EU farm chief downplays dispute on dairy names

By Philip Brasher

© Copyright Agri-Pulse Communications, Inc.



WASHINGTON, Feb. 19, 2015 - The European Union's agriculture commissioner sought to downplay the seriousness of a dispute with the United States over the EU's protection of geographical indications, product names such as Parmesan and Feta cheese.

“The GI issue is not going to be as big an issue between the United States and the Europeans in these T-TIP negotiations as people think,” said Phil Hogan, using the acronym for the proposed Transatlantic Trade and Investment Partnership.

Together we can feed the Bees" But Hogan, speaking at USDA's annual Agricultural Outlook Forum, said Europeans viewed geographical indications as “rural intellectual property.” It's “an emotional issue that has a lot of local resonance,” he said.

The vast majority of geographical indications claimed by the EU would be noncontroversial, he said, but at a later news conference he declined to specify the remaining GIs that would be difficult to resolve from the EU perspective. At a briefing a day earlier, Hogan had mentioned champagne and port wine in this category.

Agriculture Secretary Tom Vilsack, appearing with Hogan at the news conference, emphasized that from the U.S. perspective the GI dispute was still a major source of disagreement in the T-TIP talks. 

“This is a significant issue, make no mistake about it,” Vilsack said. For U.S. diary producers the product names the EU wants to protect involve “generic terminology they have used for many, many years,” Vilsack added.

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Making a broad case for a U.S.-EU trade deal, Hogan said that U.S. farmers “stand to benefit enormously” if the EU lowers its tariffs. A U.S.-EU agreement can “create a trade superhighway” between the two economic powers, he said.

Hogan also addressed other areas of dispute in the talks, including biotechnology and animal welfare standards. He said biotech was a “big political challenge” for EU officials because of concerns from consumers and advocacy organizations.

“It's never easy to change mindsets overnight. Even though the science might be OK, there's a political dimension,” he said. But the European Commission is seeking to accelerate approvals of existing biotech traits to avoid driving up feed costs for its producers, he said.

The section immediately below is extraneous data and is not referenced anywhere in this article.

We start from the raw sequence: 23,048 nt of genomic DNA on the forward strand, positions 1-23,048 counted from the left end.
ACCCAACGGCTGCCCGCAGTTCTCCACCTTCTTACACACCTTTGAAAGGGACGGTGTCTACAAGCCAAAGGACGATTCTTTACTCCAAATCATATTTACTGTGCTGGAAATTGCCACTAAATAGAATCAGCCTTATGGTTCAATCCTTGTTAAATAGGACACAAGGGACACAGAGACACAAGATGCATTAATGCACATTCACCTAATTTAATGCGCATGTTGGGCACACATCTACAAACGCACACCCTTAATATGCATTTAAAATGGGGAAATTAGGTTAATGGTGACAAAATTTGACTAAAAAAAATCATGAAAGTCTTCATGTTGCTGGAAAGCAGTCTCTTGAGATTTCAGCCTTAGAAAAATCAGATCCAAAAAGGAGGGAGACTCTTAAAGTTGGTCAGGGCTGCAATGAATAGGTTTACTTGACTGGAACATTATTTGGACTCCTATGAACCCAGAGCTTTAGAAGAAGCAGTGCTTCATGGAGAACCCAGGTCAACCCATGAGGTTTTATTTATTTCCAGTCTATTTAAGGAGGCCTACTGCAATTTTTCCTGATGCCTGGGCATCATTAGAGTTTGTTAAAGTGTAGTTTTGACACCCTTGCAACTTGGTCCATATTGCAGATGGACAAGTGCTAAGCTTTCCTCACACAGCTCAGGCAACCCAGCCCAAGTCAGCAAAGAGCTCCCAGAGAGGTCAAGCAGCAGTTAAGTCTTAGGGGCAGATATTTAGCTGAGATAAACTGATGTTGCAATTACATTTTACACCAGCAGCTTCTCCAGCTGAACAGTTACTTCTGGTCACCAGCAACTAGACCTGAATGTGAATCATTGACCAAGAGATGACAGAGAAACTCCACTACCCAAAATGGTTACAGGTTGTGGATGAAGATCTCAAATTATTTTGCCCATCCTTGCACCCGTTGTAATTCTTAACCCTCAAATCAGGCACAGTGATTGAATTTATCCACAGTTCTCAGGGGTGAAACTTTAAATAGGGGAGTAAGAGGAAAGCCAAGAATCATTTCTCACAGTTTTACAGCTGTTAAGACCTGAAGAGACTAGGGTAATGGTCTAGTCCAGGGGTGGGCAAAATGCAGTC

He said EU consumers insist on higher animal welfare standards in return for subsidizing farmers. Europeans would expect the T-TIP to result in a “minimum set of standards” that must be met on both sides of the Atlantic.

Vilsack, meanwhile, was upbeat Thursday about the state of the Trans-Pacific Partnership negotiations with Japan, but not with Canada. Talks with Japan “have been serious and they have been substantive, and they have resulted in a movement on both sides.”

Canada on the other hand has yet to start negotiating, Vilsack said, on U.S. demands that it lower its barriers to U.S. dairy and poultry products.

“There may be many reason the Canadians have decided to engage in the approach that they've taken, but it is not necessarily conducive to getting an agreement, if you're unwilling to put a serious proposal on the table, if you're suggesting that nothing gets put on the table until everyone else is finished their negotiations. That's an unfortunate … approach in my view, personally,” Vilsack said.

Vilsack said the administration continues to work to resolve the labor dispute that has slowed down exports of meat and produce through West Coast ports. The dispute centers on the role of an arbitrator that handles day-to-day issues between port operators and dock workers.

Labor Secretary Thomas Perez has impressed on labor and management the importance of ending the dispute, Vilsack said. “The longer it goes on the longer time it will be before we catch up, because of the backlog that's occurring,” Vilsack said.


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